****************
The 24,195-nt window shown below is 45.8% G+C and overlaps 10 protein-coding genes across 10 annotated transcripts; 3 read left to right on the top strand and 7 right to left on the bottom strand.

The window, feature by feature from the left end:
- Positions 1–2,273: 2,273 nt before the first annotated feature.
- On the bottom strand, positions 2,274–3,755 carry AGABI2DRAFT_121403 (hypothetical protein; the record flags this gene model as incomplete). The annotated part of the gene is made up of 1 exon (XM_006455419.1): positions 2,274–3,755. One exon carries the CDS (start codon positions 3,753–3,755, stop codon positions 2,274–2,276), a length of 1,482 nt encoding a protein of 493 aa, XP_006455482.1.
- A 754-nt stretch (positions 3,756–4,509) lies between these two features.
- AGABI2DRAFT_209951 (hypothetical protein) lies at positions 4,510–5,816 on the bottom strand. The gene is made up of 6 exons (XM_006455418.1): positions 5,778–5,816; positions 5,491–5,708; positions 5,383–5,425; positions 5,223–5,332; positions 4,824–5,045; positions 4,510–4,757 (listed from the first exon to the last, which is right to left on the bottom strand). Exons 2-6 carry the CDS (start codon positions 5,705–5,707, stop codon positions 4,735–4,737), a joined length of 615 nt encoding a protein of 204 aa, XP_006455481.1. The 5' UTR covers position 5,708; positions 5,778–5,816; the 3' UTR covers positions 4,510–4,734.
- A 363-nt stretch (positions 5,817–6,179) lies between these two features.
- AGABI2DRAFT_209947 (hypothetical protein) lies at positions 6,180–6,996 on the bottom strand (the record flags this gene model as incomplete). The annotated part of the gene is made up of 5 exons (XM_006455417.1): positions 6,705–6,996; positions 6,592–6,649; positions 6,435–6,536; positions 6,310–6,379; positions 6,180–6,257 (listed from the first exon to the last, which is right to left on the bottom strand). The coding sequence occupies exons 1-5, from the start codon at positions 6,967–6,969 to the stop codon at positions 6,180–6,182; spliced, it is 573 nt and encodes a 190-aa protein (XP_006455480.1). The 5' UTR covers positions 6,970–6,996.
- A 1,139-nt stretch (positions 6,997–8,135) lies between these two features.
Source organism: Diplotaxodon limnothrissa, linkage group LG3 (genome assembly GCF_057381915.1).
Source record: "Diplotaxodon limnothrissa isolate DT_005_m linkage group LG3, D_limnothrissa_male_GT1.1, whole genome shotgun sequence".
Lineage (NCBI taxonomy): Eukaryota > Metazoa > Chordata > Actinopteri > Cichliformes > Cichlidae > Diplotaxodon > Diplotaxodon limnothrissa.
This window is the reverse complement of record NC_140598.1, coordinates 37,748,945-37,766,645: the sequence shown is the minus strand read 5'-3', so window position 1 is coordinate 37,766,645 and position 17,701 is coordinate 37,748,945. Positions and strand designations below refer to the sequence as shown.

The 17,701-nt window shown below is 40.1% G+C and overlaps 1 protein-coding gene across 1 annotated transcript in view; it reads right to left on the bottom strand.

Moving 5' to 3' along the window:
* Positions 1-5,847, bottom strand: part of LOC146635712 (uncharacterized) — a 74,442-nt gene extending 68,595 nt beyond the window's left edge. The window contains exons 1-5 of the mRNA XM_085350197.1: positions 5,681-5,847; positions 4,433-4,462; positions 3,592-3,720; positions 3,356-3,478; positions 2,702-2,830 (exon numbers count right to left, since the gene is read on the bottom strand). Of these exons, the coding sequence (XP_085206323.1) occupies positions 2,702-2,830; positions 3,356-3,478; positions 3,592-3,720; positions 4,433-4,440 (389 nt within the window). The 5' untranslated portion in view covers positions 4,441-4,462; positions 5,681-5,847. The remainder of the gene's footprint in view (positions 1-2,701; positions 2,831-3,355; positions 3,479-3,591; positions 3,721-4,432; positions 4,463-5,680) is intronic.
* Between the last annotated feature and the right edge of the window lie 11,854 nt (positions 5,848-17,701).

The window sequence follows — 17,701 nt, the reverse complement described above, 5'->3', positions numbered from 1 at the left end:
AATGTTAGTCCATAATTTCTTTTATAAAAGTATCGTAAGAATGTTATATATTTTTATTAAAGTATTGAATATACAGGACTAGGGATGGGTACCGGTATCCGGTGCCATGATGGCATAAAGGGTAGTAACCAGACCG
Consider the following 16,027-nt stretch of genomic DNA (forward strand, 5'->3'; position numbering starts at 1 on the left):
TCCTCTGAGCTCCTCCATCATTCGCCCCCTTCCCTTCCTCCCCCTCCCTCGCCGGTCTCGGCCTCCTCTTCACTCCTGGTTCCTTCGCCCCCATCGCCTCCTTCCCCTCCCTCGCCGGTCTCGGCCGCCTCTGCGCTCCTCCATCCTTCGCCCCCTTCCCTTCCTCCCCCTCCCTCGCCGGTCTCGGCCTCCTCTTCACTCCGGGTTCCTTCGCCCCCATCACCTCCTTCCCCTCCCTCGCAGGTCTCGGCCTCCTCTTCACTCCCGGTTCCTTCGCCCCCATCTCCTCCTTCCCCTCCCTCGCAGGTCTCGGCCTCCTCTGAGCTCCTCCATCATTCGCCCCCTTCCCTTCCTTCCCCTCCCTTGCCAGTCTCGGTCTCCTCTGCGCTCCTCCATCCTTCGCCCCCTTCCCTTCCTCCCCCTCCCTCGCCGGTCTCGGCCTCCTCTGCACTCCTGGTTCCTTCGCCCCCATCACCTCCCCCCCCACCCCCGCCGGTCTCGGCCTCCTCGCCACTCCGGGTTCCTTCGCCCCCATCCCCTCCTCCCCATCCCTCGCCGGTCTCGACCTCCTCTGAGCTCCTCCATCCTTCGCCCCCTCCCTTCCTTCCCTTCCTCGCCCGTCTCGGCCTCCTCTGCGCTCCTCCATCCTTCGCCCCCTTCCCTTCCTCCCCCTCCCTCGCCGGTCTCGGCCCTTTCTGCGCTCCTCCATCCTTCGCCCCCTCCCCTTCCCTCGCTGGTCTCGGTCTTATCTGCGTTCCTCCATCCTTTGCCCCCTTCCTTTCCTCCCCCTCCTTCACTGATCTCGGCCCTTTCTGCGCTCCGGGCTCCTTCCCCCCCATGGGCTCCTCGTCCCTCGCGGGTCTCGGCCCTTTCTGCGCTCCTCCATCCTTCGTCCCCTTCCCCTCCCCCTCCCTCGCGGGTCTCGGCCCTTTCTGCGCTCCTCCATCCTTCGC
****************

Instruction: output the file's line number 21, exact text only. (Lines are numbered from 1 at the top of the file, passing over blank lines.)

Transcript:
TCCTCTGAGCTCCTCCATCATTCGCCCCCTTCCCTTCCTCCCCCTCCCTCGCCGGTCTCGGCCTCCTCTTCACTCCTGGTTCCTTCGCCCCCATCGCCTCCTTCCCCTCCCTCGCCGGTCTCGGCCGCCTCTGCGCTCCTCCATCCTTCGCCCCCTTCCCTTCCTCCCCCTCCCTCGCCGGTCTCGGCCTCCTCTTCACTCCGGGTTCCTTCGCCCCCATCACCTCCTTCCCCTCCCTCGCAGGTCTCGGCCTCCTCTTCACTCCCGGTTCCTTCGCCCCCATCTCCTCCTTCCCCTCCCTCGCAGGTCTCGGCCTCCTCTGAGCTCCTCCATCATTCGCCCCCTTCCCTTCCTTCCCCTCCCTTGCCAGTCTCGGTCTCCTCTGCGCTCCTCCATCCTTCGCCCCCTTCCCTTCCTCCCCCTCCCTCGCCGGTCTCGGCCTCCTCTGCACTCCTGGTTCCTTCGCCCCCATCACCTCCCCCCCCACCCCCGCCGGTCTCGGCCTCCTCGCCACTCCGGGTTCCTTCGCCCCCATCCCCTCCTCCCCATCCCTCGCCGGTCTCGACCTCCTCTGAGCTCCTCCATCCTTCGCCCCCTCCCTTCCTTCCCTTCCTCGCCCGTCTCGGCCTCCTCTGCGCTCCTCCATCCTTCGCCCCCTTCCCTTCCTCCCCCTCCCTCGCCGGTCTCGGCCCTTTCTGCGCTCCTCCATCCTTCGCCCCCTCCCCTTCCCTCGCTGGTCTCGGTCTTATCTGCGTTCCTCCATCCTTTGCCCCCTTCCTTTCCTCCCCCTCCTTCACTGATCTCGGCCCTTTCTGCGCTCCGGGCTCCTTCCCCCCCATGGGCTCCTCGTCCCTCGCGGGTCTCGGCCCTTTCTGCGCTCCTCCATCCTTCGTCCCCTTCCCCTCCCCCTCCCTCGCGGGTCTCGGCCCTTTCTGCGCTCCTCCATCCTTCGC